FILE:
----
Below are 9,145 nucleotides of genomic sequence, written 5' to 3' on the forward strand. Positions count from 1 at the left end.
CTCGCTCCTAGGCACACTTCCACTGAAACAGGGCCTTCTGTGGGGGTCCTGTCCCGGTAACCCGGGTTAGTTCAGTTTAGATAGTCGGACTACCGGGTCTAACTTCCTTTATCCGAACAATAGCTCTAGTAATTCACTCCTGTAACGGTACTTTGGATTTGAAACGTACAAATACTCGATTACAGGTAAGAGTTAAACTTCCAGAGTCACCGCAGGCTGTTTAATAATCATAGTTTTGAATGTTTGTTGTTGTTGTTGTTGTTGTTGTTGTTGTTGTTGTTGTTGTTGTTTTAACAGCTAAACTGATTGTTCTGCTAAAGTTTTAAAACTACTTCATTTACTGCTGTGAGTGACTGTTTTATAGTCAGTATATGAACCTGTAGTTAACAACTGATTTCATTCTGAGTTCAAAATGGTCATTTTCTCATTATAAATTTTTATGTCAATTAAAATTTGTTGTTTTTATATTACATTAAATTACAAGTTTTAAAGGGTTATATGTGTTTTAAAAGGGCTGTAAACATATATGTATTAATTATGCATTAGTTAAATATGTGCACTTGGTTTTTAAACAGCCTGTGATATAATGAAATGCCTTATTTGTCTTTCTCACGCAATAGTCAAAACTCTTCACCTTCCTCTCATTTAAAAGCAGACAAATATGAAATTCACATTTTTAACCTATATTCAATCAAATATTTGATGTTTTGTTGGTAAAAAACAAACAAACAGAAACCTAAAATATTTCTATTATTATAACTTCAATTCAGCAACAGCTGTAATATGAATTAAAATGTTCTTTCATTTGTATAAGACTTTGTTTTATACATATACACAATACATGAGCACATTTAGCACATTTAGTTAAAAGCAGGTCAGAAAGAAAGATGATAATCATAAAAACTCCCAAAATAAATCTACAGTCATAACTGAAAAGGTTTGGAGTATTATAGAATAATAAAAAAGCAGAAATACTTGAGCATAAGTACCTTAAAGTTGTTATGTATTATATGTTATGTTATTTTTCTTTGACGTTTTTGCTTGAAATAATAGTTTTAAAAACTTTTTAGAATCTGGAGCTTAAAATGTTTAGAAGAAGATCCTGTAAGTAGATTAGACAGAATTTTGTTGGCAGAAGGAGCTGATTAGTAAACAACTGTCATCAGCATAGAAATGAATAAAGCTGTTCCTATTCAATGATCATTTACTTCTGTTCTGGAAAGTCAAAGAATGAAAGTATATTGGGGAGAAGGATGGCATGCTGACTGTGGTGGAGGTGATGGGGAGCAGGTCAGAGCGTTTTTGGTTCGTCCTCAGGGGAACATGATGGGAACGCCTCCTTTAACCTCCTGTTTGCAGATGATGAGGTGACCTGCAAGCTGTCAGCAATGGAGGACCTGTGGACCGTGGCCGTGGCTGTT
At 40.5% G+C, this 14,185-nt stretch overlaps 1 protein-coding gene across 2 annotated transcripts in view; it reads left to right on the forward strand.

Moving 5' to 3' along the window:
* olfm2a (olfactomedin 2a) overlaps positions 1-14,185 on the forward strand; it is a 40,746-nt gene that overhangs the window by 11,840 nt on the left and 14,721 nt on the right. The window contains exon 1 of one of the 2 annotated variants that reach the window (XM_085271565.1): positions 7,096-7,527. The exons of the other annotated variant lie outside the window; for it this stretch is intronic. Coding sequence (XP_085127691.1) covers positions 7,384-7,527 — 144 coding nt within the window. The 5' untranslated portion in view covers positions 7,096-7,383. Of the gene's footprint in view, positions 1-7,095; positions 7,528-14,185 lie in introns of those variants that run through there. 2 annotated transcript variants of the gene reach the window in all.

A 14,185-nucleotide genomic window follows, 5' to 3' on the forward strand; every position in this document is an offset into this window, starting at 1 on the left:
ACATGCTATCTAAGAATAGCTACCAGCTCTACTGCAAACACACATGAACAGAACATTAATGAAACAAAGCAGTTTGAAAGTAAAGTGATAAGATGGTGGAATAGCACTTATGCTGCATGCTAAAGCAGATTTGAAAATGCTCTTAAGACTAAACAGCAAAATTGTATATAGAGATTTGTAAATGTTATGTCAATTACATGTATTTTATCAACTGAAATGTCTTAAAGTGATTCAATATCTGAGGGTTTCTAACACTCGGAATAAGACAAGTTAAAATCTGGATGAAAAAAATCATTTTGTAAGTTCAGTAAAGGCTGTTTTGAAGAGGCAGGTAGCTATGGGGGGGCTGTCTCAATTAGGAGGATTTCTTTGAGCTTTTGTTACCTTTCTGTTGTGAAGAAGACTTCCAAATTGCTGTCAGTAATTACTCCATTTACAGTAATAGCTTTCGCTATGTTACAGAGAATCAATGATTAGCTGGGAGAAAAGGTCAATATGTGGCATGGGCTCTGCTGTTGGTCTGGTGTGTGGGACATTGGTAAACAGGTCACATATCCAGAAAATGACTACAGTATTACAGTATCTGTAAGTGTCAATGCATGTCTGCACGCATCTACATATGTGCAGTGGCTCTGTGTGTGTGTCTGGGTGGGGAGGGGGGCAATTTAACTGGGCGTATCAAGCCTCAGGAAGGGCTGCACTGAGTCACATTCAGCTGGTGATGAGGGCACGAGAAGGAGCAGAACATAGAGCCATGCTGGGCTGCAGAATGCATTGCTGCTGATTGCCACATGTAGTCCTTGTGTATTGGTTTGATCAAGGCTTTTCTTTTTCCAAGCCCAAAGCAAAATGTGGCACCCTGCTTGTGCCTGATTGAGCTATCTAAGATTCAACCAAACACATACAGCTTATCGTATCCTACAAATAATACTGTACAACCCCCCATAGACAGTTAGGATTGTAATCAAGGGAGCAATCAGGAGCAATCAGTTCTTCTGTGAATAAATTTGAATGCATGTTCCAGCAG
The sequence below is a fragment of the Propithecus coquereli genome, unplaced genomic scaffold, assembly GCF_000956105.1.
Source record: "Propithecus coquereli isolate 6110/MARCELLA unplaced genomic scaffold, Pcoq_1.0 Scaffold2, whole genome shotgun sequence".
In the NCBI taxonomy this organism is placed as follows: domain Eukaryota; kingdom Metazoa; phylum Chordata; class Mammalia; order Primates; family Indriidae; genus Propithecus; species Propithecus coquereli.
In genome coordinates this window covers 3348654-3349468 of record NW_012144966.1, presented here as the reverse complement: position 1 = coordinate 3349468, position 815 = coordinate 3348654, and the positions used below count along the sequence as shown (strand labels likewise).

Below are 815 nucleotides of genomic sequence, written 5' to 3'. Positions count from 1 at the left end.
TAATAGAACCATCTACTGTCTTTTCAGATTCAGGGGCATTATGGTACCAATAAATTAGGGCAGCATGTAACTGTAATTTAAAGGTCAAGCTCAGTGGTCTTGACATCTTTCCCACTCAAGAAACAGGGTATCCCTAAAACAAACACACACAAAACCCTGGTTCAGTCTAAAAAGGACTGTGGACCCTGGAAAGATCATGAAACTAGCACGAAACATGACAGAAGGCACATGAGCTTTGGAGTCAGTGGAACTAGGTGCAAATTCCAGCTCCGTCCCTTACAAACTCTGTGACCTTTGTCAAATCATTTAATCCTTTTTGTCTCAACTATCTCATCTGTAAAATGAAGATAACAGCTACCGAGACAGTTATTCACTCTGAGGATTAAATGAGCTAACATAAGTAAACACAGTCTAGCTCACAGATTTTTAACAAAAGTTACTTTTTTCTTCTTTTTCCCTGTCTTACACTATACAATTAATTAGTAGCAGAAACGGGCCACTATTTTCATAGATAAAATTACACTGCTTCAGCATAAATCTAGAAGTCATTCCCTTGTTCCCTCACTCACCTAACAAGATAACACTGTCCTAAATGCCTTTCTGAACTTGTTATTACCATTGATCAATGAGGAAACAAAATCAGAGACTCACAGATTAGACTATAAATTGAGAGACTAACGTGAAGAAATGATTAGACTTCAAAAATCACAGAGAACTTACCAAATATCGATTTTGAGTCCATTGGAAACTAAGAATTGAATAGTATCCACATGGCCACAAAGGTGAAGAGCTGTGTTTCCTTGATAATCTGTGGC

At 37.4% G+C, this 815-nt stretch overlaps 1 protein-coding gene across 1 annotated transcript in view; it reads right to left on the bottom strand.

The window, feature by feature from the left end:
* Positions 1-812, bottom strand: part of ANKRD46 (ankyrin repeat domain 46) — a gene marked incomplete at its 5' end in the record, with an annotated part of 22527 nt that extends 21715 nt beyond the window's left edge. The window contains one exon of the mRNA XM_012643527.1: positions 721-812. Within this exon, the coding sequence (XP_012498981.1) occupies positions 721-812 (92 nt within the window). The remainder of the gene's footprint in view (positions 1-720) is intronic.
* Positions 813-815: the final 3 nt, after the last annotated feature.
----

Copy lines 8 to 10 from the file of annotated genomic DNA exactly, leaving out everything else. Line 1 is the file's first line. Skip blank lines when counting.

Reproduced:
The sequence below is a fragment of the Propithecus coquereli genome, unplaced genomic scaffold, assembly GCF_000956105.1.
Source record: "Propithecus coquereli isolate 6110/MARCELLA unplaced genomic scaffold, Pcoq_1.0 Scaffold2, whole genome shotgun sequence".
In the NCBI taxonomy this organism is placed as follows: domain Eukaryota; kingdom Metazoa; phylum Chordata; class Mammalia; order Primates; family Indriidae; genus Propithecus; species Propithecus coquereli.